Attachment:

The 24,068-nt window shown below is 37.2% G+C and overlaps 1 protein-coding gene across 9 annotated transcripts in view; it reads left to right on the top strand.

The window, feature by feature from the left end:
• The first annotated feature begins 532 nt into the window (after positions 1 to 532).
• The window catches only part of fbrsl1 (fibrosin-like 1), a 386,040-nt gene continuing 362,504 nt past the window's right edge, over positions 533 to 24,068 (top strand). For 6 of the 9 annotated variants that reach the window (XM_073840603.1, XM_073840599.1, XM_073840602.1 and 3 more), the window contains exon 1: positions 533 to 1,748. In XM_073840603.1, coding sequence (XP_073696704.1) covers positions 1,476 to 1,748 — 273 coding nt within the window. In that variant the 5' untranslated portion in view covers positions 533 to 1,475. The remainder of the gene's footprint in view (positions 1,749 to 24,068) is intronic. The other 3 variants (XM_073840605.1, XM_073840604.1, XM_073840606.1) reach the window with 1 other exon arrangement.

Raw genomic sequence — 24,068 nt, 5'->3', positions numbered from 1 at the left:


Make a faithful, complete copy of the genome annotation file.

The 24,068-nt window shown below is 37.2% G+C and overlaps 1 protein-coding gene across 9 annotated transcripts in view; it reads left to right on the top strand.

The window, feature by feature from the left end:
• The first annotated feature begins 532 nt into the window (after positions 1 to 532).
• The window catches only part of fbrsl1 (fibrosin-like 1), a 386,040-nt gene continuing 362,504 nt past the window's right edge, over positions 533 to 24,068 (top strand). For 6 of the 9 annotated variants that reach the window (XM_073840603.1, XM_073840599.1, XM_073840602.1 and 3 more), the window contains exon 1: positions 533 to 1,748. In XM_073840603.1, coding sequence (XP_073696704.1) covers positions 1,476 to 1,748 — 273 coding nt within the window. In that variant the 5' untranslated portion in view covers positions 533 to 1,475. The remainder of the gene's footprint in view (positions 1,749 to 24,068) is intronic. The other 3 variants (XM_073840605.1, XM_073840604.1, XM_073840606.1) reach the window with 1 other exon arrangement.

Raw genomic sequence — 24,068 nt, 5'->3', positions numbered from 1 at the left: